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A Complete Guide to Perfect Portable AC Positioning

So you’ve bought yourself a portable AC. The next step is to find the perfect location to house the latest addition to your cooling arsenal. 

But where to put it? Portable AC positioning has a lot bigger influence on its energy efficiency than you might expect.

Where is the best place to put a portable air conditioner?

The best place to put a portable air conditioner is where air can flow freely, the portable AC is out of the sun, and a location with low humidity.  

Portable air conditioners also need direct access to a power source and a compatible window. Locate yours close to a power outlet and near a window.

Here’s a quick list of the factors to consider when positioning your portable air conditioner:

  • Airflow: You want cold air to move easily through your space. Locate your portable air conditioner where there’s good airflow to all corners of your room.
  • Nearby heat sources: Placing your portable air conditioner next to a heat source like a kitchen stove will reduce effectiveness. Your unit will have to work harder to cool hot air.
  • Sunlight: Direct sunlight will heat up your portable air conditioner. The unit will have to use some of its energy to keep itself cool rather than cooling your home. 
  • Humidity: Excess humidity can interfere with the working of your portable AC. Your portable AC will produce a lot of drip moisture if you put it in a humid space.
  • Access to power: Portable ACs work by being plugged into the wall. So you’ll need to position yours close enough to a power outlet.
  • Access to a compatible window: Portable ACs need a compatible window to connect to so they can vent excess heat. 


Good airflow is crucial to portable AC positioning. You want to make sure that the cold air your unit produces can get to every corner of a room.

The key is to put your portable AC in a central, open location. Any furniture blocking the portable AC will get in the way of the flow of air.

So you want to avoid putting your portable AC behind a couch or chair. Think of drawing a straight, unobstructed line from your portable AC to the four corners of your room.

Nearby heat sources

Nearby heat sources will make it harder for your portable AC to do its job efficiently. The heat from a kitchen stove will counteract the positive benefits of air conditioning.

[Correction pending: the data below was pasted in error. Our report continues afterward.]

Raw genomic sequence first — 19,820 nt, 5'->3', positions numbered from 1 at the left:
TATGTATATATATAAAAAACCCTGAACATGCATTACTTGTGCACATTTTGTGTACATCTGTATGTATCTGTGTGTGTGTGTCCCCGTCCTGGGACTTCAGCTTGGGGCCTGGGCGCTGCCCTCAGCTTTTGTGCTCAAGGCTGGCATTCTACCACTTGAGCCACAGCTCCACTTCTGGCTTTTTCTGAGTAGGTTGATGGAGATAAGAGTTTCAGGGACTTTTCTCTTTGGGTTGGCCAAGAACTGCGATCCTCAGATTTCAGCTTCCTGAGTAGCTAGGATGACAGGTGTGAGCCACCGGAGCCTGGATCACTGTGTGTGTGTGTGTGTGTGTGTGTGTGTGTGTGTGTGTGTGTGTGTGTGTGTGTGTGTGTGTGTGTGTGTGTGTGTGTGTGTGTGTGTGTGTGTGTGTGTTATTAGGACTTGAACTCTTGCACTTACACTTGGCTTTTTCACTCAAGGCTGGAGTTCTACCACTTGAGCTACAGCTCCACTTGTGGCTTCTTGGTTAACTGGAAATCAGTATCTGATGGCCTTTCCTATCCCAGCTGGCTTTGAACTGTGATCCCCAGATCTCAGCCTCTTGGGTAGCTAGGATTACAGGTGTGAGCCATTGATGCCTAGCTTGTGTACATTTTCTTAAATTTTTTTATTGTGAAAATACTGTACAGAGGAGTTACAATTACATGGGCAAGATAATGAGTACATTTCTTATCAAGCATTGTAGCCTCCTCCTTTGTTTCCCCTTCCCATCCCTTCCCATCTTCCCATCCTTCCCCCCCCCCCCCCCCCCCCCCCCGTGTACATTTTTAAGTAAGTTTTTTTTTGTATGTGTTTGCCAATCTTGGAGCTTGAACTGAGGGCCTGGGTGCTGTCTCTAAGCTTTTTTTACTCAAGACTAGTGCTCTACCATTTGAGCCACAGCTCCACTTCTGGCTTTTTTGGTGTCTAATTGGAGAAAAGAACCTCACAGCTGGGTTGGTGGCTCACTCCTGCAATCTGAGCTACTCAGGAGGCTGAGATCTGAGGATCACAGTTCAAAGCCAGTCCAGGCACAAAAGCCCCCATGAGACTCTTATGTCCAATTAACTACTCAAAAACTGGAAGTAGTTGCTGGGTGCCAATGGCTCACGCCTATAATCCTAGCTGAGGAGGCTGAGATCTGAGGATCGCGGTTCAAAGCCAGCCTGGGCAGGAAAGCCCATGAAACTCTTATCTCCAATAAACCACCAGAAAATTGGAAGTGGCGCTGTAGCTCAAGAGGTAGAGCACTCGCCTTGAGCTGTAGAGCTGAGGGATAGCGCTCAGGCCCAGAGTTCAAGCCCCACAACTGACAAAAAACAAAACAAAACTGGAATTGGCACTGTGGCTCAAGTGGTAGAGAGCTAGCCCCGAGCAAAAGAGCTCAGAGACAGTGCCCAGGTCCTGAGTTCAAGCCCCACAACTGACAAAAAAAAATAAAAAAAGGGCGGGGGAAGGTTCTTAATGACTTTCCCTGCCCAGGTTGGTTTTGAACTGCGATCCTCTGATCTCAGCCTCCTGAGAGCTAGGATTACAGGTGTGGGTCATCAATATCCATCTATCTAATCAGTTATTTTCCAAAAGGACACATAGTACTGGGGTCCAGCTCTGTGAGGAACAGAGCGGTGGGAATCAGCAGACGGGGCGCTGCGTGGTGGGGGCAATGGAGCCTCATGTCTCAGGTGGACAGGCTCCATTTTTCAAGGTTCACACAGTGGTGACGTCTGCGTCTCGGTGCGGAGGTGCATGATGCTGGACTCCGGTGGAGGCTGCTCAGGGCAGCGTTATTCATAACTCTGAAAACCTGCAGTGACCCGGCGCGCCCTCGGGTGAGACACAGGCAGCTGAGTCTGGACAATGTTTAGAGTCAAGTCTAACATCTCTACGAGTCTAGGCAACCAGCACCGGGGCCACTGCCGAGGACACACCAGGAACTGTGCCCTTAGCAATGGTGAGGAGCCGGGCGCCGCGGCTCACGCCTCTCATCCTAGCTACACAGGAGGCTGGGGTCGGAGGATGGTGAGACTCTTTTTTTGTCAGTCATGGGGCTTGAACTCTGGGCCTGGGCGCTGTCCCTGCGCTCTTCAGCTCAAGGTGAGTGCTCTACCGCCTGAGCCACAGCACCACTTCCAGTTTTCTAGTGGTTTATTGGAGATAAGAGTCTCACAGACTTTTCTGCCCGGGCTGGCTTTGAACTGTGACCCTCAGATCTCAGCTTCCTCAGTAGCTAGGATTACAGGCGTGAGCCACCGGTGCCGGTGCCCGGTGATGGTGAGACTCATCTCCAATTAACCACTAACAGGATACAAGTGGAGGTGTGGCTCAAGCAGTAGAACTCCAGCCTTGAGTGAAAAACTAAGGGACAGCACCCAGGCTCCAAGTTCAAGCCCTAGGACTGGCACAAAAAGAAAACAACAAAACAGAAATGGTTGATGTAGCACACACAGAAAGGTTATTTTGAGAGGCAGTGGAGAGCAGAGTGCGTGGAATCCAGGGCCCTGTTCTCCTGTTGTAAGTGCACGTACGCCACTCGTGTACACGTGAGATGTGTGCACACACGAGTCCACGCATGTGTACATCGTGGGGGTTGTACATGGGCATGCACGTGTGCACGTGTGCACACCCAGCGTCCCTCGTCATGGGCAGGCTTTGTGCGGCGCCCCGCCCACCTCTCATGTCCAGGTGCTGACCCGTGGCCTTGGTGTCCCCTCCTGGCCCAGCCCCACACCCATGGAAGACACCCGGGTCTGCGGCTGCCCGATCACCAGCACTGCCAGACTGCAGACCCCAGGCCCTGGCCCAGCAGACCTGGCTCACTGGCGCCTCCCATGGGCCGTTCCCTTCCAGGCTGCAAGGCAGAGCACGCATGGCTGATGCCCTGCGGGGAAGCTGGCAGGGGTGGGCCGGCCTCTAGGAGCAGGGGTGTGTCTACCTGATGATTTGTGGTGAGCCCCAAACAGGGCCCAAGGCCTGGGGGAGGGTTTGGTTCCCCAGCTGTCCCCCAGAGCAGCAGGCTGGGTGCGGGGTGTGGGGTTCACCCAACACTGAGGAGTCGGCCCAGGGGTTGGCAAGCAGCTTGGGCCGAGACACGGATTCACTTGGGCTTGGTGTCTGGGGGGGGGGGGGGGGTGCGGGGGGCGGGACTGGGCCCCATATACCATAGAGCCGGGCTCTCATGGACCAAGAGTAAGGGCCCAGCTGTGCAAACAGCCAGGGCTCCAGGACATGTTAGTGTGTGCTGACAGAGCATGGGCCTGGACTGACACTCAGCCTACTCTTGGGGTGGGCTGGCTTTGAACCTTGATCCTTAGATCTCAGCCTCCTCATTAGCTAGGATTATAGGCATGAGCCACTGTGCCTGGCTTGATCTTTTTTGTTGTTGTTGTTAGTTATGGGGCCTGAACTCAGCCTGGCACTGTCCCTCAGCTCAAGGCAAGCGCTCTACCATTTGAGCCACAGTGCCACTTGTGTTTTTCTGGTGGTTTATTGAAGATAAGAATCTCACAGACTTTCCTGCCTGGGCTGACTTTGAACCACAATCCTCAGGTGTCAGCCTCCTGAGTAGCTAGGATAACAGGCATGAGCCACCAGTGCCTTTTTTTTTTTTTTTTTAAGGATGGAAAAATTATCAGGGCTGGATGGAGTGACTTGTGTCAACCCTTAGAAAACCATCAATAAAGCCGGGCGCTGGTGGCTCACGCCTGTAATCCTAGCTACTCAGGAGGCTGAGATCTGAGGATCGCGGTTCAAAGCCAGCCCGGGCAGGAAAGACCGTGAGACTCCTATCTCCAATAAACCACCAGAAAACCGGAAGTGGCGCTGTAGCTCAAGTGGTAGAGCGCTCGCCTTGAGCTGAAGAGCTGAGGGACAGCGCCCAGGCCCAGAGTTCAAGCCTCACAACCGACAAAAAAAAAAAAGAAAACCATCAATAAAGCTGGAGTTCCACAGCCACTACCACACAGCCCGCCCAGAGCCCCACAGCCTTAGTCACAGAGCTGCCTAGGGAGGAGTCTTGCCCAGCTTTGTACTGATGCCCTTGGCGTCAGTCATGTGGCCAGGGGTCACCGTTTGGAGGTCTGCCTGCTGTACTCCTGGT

Think about it like this. Your air conditioner is tasked with sucking heat out of the air in your home. If the air that goes into your portable AC is quite hot, then the air that comes out might barely be below room temperature.

The portable AC will just counteract the heat produced by your stove or oven. 

That doesn’t mean you should avoid having AC in your kitchen at all. It’s just best to position your portable AC as far away from heat-generating appliances as possible. 

This rule of thumb also doesn’t just apply to stoves and ovens. A computer or server will also generate a lot of heat. 


Direct sunlight poses problems for portable AC for similar reasons to an oven or stove. A portable air conditioner positioned directly in the sun’s rays will heat up the unit.

That means that your portable AC is using energy just to keep itself cool. 

You need to position your portable AC near a window so that it can vent excess heat. But try to make sure it’s not in patches of direct sunlight for long periods of time. 


Using your portable AC in an area of your home with high humidity can cancel out some of its cooling effects. 

Water in the air will condensate when it comes into contact with your portable AC’s cooling element. A very humid environment will cause your portable air conditioner’s condensate trap to fill up quickly, requiring you to empty it regularly.

Another downside of using a portable AC in a humid room is that the room may still feel warm even though it’s cooler because humidity makes temperatures feel hotter than they are.

Examples of humid rooms that make for poor portable AC locations are laundry rooms and bathrooms. These aren’t rooms that you’d want to have air-conditioned anyway because you don’t spend much time in them. 

Access to power

Your portable AC needs the power to run. Position your portable AC within easy reach of a wall outlet so you can connect it.

Portable air conditioners use electricity to run. This electricity powers a pump that maintains a pressure difference in refrigerant, a core part of the refrigeration process.

Access to a compatible window

Portable AC requires a compatible window in order to vent the excess heat generated during the air conditioning process.

Air conditioning is like a conveyer belt for heat. It sucks the heat out of your home’s air and pushes outside. 

That means that units like portable air conditioners need a connection to the outside world in order to put the excess heat somewhere. Otherwise, a portable air conditioner would produce equal amounts of cold and hot air.

Portable ACs don’t work with every type of window. The best type of window to use with a portable AC is a vertical sliding window. These can rest on top of your window AC and create a good seal.

You can get special window kits that work with swinging windows or horizontally sliding doors/windows. But these outlet types are generally less effective because they leak more heat back into your home.